“Heh,” muttered Darius. “Great love of archeology—right. Bet he’s never squatted in sand up to his ass trying to--”
“Shut up!” Jake snapped. It was definitely awakening inside him, like the strange creature birthed by the absorption of Zerg and Protoss DNA; this thing called hope, and it was almost painful. Like a frozen limb coming to aching life.
“Because this is so important to us, I can offer you things that you haven’t had in some time, I expect. Full funding. The latest equipment and technology. And because this is so important, you should know that I have spent some time reviewing various lists of names that have crossed my desk,” Augustus said. He let his lips curve into a slight smile as he spoke. “Your work on Pegasus has not been forgotten, Dr. Ramsey, and your colleagues speak very highly of you. If you are interested, I would like to make you part of this team.”
Augustus leaned forward and spoke with quiet urgency. “I would like you to join me in uncovering the secrets of the Xel’Naga—the ancient of ancients, the ones the Protoss call the Wanderers From Afar. What we learn there could help all humanity, Dr. Ramsey.”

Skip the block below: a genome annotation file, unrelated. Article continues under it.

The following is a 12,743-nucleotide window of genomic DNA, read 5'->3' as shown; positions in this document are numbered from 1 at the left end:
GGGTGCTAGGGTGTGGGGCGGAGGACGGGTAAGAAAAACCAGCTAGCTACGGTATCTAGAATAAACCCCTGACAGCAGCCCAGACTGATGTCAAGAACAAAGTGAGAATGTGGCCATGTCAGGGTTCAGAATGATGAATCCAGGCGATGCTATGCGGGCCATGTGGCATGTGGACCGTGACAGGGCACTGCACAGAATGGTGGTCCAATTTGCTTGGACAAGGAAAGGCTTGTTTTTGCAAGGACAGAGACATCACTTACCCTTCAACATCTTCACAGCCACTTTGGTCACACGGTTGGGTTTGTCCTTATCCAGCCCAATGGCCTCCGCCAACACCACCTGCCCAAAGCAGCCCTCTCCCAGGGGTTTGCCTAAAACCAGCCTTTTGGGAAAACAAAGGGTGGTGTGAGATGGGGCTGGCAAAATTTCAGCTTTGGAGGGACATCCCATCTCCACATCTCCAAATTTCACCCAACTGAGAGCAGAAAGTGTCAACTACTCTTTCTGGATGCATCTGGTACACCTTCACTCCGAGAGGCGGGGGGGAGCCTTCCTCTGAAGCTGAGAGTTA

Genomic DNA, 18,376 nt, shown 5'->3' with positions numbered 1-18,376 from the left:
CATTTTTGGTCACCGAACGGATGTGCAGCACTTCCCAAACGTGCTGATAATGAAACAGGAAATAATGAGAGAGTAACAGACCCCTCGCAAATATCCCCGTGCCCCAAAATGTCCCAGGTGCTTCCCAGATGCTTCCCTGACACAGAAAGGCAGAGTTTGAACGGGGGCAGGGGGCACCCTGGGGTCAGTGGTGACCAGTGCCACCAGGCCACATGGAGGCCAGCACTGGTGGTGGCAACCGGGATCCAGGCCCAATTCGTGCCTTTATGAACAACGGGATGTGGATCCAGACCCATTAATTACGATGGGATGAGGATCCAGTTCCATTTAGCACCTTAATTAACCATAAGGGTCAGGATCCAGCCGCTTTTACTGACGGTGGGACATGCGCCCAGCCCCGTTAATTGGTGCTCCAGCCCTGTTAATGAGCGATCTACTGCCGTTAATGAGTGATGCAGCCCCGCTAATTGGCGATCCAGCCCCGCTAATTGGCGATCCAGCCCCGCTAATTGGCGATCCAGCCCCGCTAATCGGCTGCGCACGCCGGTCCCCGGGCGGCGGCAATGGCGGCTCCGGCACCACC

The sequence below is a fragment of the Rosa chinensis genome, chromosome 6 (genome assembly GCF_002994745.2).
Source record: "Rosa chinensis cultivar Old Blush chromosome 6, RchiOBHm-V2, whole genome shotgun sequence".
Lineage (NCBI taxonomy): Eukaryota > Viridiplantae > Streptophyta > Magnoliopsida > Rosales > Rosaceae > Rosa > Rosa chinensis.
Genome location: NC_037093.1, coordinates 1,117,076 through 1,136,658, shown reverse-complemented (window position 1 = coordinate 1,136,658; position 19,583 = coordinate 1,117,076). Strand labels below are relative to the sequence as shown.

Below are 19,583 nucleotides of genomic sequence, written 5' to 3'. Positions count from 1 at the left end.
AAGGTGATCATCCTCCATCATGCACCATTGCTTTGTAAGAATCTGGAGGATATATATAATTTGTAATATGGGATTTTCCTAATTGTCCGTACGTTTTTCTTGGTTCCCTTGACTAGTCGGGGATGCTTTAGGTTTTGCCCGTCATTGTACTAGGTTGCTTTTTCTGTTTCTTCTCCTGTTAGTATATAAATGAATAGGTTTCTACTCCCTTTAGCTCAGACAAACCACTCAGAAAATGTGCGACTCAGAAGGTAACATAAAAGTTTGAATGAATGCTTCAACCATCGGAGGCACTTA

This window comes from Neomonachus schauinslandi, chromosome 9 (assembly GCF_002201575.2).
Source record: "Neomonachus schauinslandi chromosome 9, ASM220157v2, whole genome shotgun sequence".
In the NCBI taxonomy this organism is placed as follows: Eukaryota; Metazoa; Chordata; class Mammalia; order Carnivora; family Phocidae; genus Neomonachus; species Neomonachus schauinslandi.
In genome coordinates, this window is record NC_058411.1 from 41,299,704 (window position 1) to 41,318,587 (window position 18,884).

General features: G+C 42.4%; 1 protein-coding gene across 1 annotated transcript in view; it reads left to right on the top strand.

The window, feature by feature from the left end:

“It’d certainly help us,” Kendra said in a low voice. She was staring at the vidscreen now with all traces of playful lust gone, her brown eyes wide with the same emotion that was now surging through Jake. “Full funding...my God, you think that means working plumbing?”
Jake barely heard her. Augustus was finishing up. “If you wish to join me, then contact me at once. I hope you do. There is a code at the end of this message; please enter it if you would like to accompany me on this glorious adventure.”
He smiled gently. “I suggest you hurry. Should you decline, there are many, many more who would be more than happy to take your place.”